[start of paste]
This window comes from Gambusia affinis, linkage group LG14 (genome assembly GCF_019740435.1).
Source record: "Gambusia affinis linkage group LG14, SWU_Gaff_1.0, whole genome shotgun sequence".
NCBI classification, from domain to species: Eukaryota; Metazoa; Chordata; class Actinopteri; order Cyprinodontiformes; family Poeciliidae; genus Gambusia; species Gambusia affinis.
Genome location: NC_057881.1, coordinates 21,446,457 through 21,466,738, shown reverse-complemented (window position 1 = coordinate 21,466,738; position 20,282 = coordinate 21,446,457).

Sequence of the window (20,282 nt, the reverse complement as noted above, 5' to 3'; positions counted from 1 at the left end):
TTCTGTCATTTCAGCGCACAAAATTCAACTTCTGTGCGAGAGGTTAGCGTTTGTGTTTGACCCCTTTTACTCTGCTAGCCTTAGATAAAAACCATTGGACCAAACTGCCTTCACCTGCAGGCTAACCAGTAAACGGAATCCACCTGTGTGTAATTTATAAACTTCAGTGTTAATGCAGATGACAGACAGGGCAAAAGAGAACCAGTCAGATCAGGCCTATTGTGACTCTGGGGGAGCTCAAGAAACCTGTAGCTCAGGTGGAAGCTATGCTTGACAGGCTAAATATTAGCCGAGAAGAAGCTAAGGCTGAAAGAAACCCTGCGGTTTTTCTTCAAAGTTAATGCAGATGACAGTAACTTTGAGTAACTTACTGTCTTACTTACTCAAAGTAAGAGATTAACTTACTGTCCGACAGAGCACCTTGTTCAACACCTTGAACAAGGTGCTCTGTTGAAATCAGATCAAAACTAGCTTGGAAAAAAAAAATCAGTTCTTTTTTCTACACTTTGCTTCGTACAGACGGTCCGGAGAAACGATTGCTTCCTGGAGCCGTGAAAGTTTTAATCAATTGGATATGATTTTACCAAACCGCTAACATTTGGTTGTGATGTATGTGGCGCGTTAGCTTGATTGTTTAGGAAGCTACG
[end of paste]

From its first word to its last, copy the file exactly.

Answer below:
This window comes from Gambusia affinis, linkage group LG14 (genome assembly GCF_019740435.1).
Source record: "Gambusia affinis linkage group LG14, SWU_Gaff_1.0, whole genome shotgun sequence".
NCBI classification, from domain to species: Eukaryota; Metazoa; Chordata; class Actinopteri; order Cyprinodontiformes; family Poeciliidae; genus Gambusia; species Gambusia affinis.
Genome location: NC_057881.1, coordinates 21,446,457 through 21,466,738, shown reverse-complemented (window position 1 = coordinate 21,466,738; position 20,282 = coordinate 21,446,457).

Sequence of the window (20,282 nt, the reverse complement as noted above, 5' to 3'; positions counted from 1 at the left end):
TTCTGTCATTTCAGCGCACAAAATTCAACTTCTGTGCGAGAGGTTAGCGTTTGTGTTTGACCCCTTTTACTCTGCTAGCCTTAGATAAAAACCATTGGACCAAACTGCCTTCACCTGCAGGCTAACCAGTAAACGGAATCCACCTGTGTGTAATTTATAAACTTCAGTGTTAATGCAGATGACAGACAGGGCAAAAGAGAACCAGTCAGATCAGGCCTATTGTGACTCTGGGGGAGCTCAAGAAACCTGTAGCTCAGGTGGAAGCTATGCTTGACAGGCTAAATATTAGCCGAGAAGAAGCTAAGGCTGAAAGAAACCCTGCGGTTTTTCTTCAAAGTTAATGCAGATGACAGTAACTTTGAGTAACTTACTGTCTTACTTACTCAAAGTAAGAGATTAACTTACTGTCCGACAGAGCACCTTGTTCAACACCTTGAACAAGGTGCTCTGTTGAAATCAGATCAAAACTAGCTTGGAAAAAAAAAATCAGTTCTTTTTTCTACACTTTGCTTCGTACAGACGGTCCGGAGAAACGATTGCTTCCTGGAGCCGTGAAAGTTTTAATCAATTGGATATGATTTTACCAAACCGCTAACATTTGGTTGTGATGTATGTGGCGCGTTAGCTTGATTGTTTAGGAAGCTACG